# Multi-Threading

This experimental interface supports Julia's multi-threading capabilities. Types and functions described here might (and likely will) change in the future.

`Base.Threads.threadid`

— Function.`Threads.threadid()`

Get the ID number of the current thread of execution. The master thread has ID `1`

.

`Base.Threads.nthreads`

— Function.`Threads.nthreads()`

Get the number of threads available to the Julia process. This is the inclusive upper bound on `threadid()`

.

`Base.Threads.@threads`

— Macro.`Threads.@threads`

A macro to parallelize a for-loop to run with multiple threads. This spawns `nthreads()`

number of threads, splits the iteration space amongst them, and iterates in parallel. A barrier is placed at the end of the loop which waits for all the threads to finish execution, and the loop returns.

`Base.Threads.Atomic`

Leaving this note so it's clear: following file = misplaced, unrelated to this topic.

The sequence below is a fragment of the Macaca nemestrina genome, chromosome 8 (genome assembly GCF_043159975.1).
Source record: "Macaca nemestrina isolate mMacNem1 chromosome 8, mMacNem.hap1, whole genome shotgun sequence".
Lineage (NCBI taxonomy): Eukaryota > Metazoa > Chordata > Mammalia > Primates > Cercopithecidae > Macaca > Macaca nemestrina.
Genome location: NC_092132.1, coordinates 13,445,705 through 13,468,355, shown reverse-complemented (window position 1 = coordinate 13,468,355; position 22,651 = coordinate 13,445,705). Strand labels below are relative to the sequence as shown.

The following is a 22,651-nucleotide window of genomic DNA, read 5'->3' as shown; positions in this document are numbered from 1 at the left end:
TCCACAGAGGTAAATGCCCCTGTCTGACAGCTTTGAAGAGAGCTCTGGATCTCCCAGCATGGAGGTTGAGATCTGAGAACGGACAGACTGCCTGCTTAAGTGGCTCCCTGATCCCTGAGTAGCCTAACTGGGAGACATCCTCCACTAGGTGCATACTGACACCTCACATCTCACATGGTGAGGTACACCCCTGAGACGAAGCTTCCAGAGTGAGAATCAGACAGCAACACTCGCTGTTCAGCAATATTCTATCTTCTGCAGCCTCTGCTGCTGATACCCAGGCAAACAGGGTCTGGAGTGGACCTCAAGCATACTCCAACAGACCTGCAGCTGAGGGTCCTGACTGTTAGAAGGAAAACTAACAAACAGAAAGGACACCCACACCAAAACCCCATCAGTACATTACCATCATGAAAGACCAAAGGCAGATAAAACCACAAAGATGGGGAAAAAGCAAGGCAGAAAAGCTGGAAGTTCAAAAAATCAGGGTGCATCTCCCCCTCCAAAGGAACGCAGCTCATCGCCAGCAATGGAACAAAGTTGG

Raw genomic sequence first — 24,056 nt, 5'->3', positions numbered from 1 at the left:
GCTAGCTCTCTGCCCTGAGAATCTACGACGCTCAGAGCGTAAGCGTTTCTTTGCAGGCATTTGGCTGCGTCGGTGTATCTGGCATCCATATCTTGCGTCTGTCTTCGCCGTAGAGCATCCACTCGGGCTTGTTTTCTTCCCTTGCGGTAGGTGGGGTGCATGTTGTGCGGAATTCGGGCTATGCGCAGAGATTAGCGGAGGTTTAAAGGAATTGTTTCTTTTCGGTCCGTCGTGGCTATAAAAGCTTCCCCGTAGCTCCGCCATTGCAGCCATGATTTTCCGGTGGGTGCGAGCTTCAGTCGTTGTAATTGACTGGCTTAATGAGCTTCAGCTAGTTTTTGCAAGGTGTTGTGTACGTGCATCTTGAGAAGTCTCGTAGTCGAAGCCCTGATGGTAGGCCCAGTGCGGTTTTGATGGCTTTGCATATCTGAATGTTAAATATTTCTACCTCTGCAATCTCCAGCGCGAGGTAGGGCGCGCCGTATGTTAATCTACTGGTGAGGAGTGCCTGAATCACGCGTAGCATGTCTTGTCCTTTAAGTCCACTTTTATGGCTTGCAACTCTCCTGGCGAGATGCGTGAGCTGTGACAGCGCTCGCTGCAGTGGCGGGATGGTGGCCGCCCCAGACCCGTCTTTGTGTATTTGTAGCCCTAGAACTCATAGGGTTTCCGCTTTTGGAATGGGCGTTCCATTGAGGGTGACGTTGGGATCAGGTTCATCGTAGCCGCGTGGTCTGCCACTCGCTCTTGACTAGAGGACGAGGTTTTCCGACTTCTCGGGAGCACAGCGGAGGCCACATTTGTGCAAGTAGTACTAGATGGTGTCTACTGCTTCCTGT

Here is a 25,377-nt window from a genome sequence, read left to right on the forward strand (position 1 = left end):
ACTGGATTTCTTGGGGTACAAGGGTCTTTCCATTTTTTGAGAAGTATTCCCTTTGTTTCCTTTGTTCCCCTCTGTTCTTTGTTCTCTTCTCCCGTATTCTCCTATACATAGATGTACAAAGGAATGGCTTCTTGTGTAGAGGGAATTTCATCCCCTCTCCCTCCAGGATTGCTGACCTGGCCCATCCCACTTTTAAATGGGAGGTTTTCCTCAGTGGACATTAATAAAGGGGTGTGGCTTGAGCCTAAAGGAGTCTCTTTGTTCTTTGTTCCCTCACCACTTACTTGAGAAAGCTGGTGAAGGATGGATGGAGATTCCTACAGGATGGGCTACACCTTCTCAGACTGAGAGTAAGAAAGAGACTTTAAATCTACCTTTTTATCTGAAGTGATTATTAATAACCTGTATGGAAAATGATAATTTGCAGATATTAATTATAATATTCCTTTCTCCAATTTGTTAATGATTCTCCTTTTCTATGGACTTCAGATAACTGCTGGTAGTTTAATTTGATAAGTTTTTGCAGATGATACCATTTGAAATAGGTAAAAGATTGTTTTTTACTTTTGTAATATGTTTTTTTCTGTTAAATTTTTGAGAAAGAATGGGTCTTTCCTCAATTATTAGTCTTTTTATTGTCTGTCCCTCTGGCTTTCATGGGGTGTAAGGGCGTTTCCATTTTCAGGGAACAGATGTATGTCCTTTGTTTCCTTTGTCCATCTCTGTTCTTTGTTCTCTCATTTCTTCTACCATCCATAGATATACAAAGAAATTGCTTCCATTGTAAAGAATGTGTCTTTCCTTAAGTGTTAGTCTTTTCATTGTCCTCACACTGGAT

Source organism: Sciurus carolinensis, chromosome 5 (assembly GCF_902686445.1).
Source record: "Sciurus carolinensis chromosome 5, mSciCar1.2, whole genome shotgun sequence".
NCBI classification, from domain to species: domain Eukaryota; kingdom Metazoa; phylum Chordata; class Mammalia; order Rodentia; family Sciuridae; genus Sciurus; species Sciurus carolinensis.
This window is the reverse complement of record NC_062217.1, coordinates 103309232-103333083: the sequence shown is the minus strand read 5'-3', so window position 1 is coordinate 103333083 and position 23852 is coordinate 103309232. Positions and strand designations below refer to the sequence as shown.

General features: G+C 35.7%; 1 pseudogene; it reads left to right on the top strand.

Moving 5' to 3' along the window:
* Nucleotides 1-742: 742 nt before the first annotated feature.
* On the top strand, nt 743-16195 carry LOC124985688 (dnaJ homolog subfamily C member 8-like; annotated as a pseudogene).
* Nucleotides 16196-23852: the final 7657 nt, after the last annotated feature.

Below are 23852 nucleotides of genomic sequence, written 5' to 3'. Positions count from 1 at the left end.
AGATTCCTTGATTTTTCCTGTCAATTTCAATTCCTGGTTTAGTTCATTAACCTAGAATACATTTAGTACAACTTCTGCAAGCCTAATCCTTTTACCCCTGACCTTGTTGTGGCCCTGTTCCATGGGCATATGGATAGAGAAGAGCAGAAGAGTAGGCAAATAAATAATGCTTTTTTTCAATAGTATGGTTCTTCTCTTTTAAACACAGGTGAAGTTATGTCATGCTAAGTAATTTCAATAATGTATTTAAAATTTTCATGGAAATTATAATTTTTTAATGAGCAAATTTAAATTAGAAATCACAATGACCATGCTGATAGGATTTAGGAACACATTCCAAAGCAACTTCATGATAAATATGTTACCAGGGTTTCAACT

— Type.`Threads.Atomic{T}`

Holds a reference to an object of type `T`

, ensuring that it is only accessed atomically, i.e. in a thread-safe manner.

Only certain "simple" types can be used atomically, namely the primitive boolean, integer, and float-point types. These are `Bool`

, `Int8`

...`Int128`

, `UInt8`

...`UInt128`

, and `Float16`

...`Float64`

.

New atomic objects can be created from a non-atomic values; if none is specified, the atomic object is initialized with zero.

Atomic objects can be accessed using the `[]`

notation:

**Examples**

```
julia> x = Threads.Atomic{Int}(3)
Base.Threads.Atomic{Int64}(3)
julia> x[] = 1
1
julia> x[]
1
```

Atomic operations use an `atomic_`

prefix, such as `atomic_add!`

, `atomic_xchg!`

, etc.

`Base.Threads.atomic_cas!`